Lysosomal acid lipase (LAL) deficiency is a rare genetic disorder. People with this disorder are missing an enzyme called lysosomal acid lipase. This enzyme has a job. It is supposed to break down certain fats in the body. Because people don’t have enough of this enzyme, certain fats called triglycerides and cholesteryl esters build up in various organs of the body. The liver and spleen are often affected. This abnormal buildup of fats damages the affected organs. Doctors refer to LAL deficiency as a spectrum of disease – this means that the symptoms and the severity of the disorder can be very different among people. Sometimes, the disorder causes very severe problems right after birth. It can rapidly get worse in these infants and quickly cause life-threatening problems or death within the first year of life. Other times, the disorder can be much less severe or even cause very few, mild symptoms. Learn more.
► Updated: Phenylketonuria
Phenylketonuria, or PKU, is a rare genetic disorder. People with this disorder lack a substance in the body called phenylalanine hydroxylase (PAH). This substance is an enzyme needed to break down an amino acid called phenylalanine. Phenylalanine is a ‘building block’ that we get from our food that is required for proper growth and development. Because people with PKU lack the enzyme PAH, the amino acid, phenylalanine builds up in the blood, brain and other tissues of the body. When phenylalanine builds up, it can damage the body and harm the brain. If untreated, PKU can eventually cause serious problems including intellectual disabilities, seizures, and behavioral problems. The main form of the disorder, classic PKU, is usually identified through newborn screening so treatment is often started before symptoms begin. Learn more.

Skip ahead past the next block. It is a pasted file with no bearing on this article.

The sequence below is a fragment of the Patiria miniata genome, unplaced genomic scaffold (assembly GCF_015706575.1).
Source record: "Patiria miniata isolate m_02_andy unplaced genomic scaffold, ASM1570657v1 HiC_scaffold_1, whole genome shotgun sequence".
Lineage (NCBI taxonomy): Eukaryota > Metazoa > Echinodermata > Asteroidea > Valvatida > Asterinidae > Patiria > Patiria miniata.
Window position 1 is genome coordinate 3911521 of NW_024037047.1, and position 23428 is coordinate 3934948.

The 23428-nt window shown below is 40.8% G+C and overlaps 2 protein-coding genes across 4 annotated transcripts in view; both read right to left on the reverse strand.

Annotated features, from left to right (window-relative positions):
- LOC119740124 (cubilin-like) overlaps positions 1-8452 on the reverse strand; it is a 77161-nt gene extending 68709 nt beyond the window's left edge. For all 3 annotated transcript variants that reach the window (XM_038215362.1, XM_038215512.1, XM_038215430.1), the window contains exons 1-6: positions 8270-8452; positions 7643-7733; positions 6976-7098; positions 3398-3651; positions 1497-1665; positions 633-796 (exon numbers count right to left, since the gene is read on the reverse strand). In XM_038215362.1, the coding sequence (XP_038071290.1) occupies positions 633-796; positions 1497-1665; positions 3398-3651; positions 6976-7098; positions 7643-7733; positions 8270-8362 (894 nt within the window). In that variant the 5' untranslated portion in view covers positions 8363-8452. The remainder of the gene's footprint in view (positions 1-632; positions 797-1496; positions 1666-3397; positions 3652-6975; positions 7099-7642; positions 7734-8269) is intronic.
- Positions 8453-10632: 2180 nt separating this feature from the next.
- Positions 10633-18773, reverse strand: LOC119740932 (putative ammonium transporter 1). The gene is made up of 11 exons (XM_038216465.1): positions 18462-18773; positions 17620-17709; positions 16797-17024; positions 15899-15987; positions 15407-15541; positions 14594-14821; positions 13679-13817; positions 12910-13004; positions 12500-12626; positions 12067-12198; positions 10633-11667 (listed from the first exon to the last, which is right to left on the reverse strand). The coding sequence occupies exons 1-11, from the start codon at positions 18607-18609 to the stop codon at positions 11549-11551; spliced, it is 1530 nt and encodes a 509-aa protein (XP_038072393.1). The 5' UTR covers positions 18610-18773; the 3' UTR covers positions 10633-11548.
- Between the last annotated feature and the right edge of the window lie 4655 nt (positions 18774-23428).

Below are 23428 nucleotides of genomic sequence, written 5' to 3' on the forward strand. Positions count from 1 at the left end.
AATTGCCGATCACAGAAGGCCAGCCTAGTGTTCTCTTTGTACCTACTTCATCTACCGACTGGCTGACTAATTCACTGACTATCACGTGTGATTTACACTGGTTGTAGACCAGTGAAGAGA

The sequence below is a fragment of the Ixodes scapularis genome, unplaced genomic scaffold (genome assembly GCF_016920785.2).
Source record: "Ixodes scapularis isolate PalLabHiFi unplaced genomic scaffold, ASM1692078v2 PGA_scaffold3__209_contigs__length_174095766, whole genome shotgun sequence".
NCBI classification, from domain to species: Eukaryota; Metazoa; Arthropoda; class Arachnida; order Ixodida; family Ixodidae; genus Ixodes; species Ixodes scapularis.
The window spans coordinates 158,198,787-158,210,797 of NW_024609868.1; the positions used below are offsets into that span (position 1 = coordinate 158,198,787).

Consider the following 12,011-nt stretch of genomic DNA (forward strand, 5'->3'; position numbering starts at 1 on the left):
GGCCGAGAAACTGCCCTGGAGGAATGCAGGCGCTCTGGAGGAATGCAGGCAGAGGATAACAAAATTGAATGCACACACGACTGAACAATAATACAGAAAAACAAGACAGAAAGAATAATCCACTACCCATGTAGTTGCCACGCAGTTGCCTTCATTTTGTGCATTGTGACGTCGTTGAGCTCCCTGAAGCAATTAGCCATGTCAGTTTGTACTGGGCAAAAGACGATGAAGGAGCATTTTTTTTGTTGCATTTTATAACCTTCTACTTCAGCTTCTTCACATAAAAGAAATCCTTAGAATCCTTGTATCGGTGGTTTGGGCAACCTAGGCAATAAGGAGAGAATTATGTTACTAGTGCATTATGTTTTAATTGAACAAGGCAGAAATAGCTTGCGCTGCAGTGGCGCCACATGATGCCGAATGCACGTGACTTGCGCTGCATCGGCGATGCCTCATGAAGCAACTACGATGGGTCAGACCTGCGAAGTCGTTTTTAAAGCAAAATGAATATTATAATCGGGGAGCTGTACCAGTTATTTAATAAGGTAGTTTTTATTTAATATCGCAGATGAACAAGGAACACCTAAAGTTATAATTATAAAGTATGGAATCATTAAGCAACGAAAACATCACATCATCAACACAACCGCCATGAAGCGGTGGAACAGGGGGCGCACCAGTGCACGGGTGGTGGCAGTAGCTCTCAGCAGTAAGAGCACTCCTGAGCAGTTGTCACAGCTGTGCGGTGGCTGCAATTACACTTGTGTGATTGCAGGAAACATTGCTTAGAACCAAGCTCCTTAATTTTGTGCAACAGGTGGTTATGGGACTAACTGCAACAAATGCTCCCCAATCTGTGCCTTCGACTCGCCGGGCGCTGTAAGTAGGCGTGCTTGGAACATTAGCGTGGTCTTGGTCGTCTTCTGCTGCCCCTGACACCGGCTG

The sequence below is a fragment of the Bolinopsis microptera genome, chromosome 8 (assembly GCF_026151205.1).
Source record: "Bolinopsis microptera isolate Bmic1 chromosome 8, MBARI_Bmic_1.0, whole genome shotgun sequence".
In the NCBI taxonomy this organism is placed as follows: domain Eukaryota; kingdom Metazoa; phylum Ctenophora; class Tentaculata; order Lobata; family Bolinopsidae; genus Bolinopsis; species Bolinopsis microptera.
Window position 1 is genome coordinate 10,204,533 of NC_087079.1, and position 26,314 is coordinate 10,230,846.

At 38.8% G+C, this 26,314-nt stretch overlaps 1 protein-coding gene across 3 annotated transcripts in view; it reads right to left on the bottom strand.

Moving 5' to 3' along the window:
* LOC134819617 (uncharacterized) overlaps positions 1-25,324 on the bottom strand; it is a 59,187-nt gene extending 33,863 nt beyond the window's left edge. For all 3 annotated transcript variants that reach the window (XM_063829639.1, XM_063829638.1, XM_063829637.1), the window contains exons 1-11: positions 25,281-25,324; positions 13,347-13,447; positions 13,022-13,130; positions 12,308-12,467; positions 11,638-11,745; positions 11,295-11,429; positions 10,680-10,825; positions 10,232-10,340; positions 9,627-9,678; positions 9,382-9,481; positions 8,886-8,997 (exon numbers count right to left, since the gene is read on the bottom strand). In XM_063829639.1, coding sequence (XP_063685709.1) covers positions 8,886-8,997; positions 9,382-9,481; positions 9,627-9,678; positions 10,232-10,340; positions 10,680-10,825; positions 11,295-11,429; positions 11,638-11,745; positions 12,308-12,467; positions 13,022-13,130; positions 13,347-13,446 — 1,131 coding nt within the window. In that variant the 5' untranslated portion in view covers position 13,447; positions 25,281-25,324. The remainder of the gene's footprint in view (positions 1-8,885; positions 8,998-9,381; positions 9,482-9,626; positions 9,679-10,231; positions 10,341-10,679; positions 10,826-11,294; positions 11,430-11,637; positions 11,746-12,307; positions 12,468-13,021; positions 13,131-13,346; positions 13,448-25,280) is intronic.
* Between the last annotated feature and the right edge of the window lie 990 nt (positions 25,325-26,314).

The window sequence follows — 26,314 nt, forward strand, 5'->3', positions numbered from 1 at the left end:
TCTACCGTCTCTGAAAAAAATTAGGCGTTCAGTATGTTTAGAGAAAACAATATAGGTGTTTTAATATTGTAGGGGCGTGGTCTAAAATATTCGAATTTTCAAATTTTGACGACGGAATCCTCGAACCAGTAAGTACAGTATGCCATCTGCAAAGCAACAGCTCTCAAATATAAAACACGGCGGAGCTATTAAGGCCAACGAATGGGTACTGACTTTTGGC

► Updated: Prader-willi syndrome
Prader-Willi syndrome (PWS) is a rare and complex genetic disease. PWS affects the whole body. When babies are born with Prader-Willi syndrome, they have low muscle tone (hypotonia), problems feeding, poor growth (failure to thrive), and developmental delays. Baby boys usually have undescended testicles. Learn more.
► Updated: Roberts syndrome
Roberts syndrome is a rare genetic disorder. It is caused by a spelling change in a gene called ESCO2. This spelling change results in abnormal growth and development of different parts of the body, most often the arms, legs, and face. Children with Roberts syndrome are often born with short arms and legs and are sometimes missing toes and fingers. They may also have facial features that look different than other people in their family. Children with Roberts syndrome are often born with an opening in the roof of the mouth (cleft palate), an opening in the upper lip (cleft lip), a small chin (micrognathia), eyes that are far apart (hypertelorism), down-slanting eyes, small head size (microcephaly), and a small, pointed nose. They can also have problems with their heart, kidneys, and genitals. Some people with Roberts syndrome have more features, while another people with Roberts syndrome have fewer features. There is a range of severity for this condition. Learn more.
► Updated: Sotos syndrome
Sotos syndrome is a rare genetic disorder caused by either a deletion of the NSD1 gene or a change in the NSD1 gene. This condition is characterized by fast growth in childhood. Overgrowth begins early; babies are usually born larger than average with bigger head sizes. Children continue to have faster growth throughout childhood. Facial features can include down-slanting eyes, long and narrow face and red (flushed) cheeks. Individuals with Sotos syndrome also have developmental delay especially in speech and movement because of muscle weakness. Individuals grow up to have learning disabilities, which can range from mild to severe. Behavior problems such as ADHD and autism are also increased. Learn more.
[Batch Update 2016-09-27]